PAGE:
Finally, Combs having the legal title, the whole burden is on the appellees to establish, by satisfactory proof, an equity which will draw to it the legal title. (Judson v. Corcoran, 17 How., 612.)

I. That there is evidence that Love had authority from complainant to dispose of these certificates; and if so, there can be no question as to the propriety of the decree.

The ground upon which the judgment rested in the case of 'Lee v. Hodge,' filed as Exhibit E to bill, was, that in that case there was an agreement by defendant for a special power of transfer, which was not obtained; though, had there been no such special agreement, say the court, the blank endorsement standing alone would have weight in the view there urged, that such blank endorsement gave authority to a holder to write over it the necessary power to transfer.

In the case at bar, the blank endorsement does stand alone, (in the sense of being affected by any special agreement,) and the argument based upon it is strengthened by the avowals of the agent as to his power from Combs, appearing in complainant's Exhibit H to bill, which is also made evidence in the cause by agreement.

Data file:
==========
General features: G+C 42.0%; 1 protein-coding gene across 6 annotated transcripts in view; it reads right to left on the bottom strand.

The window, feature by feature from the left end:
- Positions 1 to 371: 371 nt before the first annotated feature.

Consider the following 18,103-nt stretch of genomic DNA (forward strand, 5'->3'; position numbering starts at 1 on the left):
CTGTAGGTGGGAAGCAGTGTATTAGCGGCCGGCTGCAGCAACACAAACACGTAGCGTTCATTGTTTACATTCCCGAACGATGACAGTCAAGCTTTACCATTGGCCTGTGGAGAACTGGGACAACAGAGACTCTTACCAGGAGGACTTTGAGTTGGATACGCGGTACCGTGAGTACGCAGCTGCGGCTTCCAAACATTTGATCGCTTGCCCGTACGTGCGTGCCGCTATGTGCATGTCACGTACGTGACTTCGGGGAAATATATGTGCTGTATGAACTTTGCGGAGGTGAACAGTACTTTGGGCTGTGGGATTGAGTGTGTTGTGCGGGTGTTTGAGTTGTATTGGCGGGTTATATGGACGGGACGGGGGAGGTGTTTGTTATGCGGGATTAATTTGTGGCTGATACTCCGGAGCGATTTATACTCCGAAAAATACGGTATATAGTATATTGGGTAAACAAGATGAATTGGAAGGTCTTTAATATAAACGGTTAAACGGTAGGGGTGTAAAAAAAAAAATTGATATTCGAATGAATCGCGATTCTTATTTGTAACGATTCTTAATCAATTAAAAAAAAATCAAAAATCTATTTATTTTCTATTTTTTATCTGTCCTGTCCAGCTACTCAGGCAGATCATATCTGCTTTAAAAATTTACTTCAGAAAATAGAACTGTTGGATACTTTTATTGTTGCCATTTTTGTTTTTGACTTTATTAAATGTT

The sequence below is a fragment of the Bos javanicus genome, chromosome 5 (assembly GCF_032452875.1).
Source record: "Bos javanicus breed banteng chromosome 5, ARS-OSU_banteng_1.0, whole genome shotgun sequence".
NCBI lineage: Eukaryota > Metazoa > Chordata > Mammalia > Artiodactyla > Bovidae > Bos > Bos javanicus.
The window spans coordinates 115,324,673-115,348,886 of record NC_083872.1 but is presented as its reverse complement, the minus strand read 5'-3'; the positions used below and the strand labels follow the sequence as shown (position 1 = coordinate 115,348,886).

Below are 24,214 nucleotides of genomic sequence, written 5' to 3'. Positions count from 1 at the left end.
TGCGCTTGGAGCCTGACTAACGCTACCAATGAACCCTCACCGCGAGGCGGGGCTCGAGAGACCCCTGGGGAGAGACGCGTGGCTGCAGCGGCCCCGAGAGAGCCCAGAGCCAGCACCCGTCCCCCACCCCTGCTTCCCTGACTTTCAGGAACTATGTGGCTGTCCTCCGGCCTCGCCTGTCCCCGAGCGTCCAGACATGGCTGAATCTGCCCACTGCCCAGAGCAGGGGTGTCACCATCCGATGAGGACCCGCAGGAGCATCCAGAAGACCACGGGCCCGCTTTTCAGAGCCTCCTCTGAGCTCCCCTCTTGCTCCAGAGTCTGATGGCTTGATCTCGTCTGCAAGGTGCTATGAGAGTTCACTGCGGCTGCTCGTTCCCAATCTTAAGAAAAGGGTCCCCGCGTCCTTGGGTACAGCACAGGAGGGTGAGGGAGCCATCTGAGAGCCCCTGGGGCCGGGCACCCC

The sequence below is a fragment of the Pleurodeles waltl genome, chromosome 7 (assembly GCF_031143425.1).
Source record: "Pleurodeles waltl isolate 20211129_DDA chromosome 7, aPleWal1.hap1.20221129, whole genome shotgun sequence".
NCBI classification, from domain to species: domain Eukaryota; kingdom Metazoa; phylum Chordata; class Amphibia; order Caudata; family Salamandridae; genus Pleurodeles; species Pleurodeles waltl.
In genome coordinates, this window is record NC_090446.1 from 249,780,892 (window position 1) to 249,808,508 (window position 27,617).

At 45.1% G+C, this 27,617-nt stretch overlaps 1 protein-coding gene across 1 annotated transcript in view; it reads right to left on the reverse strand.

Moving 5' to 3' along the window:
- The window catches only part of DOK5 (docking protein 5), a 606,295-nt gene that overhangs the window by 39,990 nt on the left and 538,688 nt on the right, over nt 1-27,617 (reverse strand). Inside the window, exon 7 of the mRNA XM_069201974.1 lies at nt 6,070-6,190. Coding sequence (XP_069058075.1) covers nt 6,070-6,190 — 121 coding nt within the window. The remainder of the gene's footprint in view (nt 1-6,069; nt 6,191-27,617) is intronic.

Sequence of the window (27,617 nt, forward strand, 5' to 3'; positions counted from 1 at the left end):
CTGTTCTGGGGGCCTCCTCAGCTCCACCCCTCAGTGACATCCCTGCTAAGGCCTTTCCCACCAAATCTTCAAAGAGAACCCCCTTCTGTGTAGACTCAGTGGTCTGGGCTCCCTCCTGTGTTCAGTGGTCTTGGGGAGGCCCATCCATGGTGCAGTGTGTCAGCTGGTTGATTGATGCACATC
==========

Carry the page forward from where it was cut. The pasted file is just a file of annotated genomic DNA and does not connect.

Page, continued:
II. That the possession of these certificates by Love, with complainant's blank endorsement, constituted him, as to third persons, an agent for the general negotiation of the bonds, and complainant cannot limit his liability by special private instructions to the agent, which are not divulged to a 'bona fide' purchaser for value.

The blank endorsement on the certificates can mean nothing else than authority to Love to place over it the necessary form of power of attorney. As the certificates call for a transfer in person, or under such a power, the Government of Texas would in no event have paid to Love the amount of the certificates, except upon presentation by him of some such authority; and as it is not pretended that, when these certificates were first placed in Love's hands for the purpose indicated in the bill, there was any separate power of attorney given, the endorsement in blank of complainant's name, where the parties were many hundred miles apart, could import nothing else than authority to fill over the name such power as would authorize Love to surrender to the Government, upon receipt of the sums indicated; and that would be, equally as to third parties, innocent 'bona fide' purchasers, without notice of special instructions, power to receive purchase-money, and transfer to them upon the books of Texas. (1 Parsons on Contracts, 39; 1 Peters, 290, Schinmelpennick v. Bayard; 3 Gill, 251, Chesley v. Taylor; 9 Howard, 580, Baldwin v. Ely; Story on Agency, sec. 73, p. 3, sec. 127; 19 Howard, 322, Commercial Ins. Co. v. Union Ins. Co.; 22 Engl. Law and Eq. R., 516, Montague v. Perkins; 10 Cush. Mass. R., 373, Androscoggin Bank v. Kimball; 22 Wendell, 348, Com. Bank of Buffalo v. Kortright; 4 Dow and Ryls, 641, Gorgier v. Mieville—16 E. C. L., 217; Douglass, 633, Peacoke v. Rhodes; 1 Bos. and Pull, 648, Collins v. Martin.)